While the planned route for the corridor cuts a wide swath through farmland, it goes right through the middle of White's tiny town. The most recent maps show an underpass on FM 436, but White isn't sold on the notion that it will be built.
"I don't know what to believe anymore."
There are similar concerns in St. Hedwig, which sits on the Bexar-Wilson county line, due east of San Antonio.
A bedroom community of 1,800, St. Hedwig has fought hard to keep its rustic feel. Local ordinance requires large tracts of land for each home, said Mayor Mary Jo Dylla, and dissuades smaller subdivision lots.
"We're consciously making an effort," she said, "to keep this as a rural community. We live in the country. We like it here. I've got to drive 20-25 miles to go to anything. That's a price I'm willing to pay."
And now, along comes TTC-35. According to the latest maps, the toll road runs through the middle of town.
"You've got this side of my city," said Dylla, pointing at a map of the town on the wall of City Council chambers, "and you've got this side of my town."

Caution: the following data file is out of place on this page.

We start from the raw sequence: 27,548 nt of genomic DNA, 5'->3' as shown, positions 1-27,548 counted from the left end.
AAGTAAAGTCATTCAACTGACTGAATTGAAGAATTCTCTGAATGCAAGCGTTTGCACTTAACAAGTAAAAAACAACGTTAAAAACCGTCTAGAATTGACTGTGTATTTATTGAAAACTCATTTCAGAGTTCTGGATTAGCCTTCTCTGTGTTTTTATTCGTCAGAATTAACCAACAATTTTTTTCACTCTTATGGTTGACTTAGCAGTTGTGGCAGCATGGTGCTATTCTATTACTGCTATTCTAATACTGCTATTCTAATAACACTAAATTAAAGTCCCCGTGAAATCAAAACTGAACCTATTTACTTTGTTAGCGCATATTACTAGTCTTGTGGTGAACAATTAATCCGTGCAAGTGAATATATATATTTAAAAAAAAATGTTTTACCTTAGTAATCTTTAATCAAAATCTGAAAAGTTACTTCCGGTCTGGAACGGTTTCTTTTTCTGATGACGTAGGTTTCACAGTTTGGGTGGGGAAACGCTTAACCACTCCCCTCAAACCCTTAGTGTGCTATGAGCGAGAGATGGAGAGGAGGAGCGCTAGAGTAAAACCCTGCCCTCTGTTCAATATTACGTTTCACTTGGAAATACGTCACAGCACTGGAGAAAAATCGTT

City Hall and the city's access to ambulance service are on one side of town. The Volunteer Fire Department is on the other side of town. There is to be an underpass or overpass allowing a single road to connect the two halves of the town.
There won't be an exit or access ramp for St. Hedwig, meaning the city can expect noise and exhaust fumes around the clock, she said, but no chance for local merchants and service providers to cash in.
"We're not going to have any economic opportunity," she said. "Our little restaurant that struggles to stay open isn't going to benefit from it.
"They just come in," the mayor said, "and tell you, 'Sorry, we need your land for a road that's not going to benefit you or your community, but we're going to do it anyway.'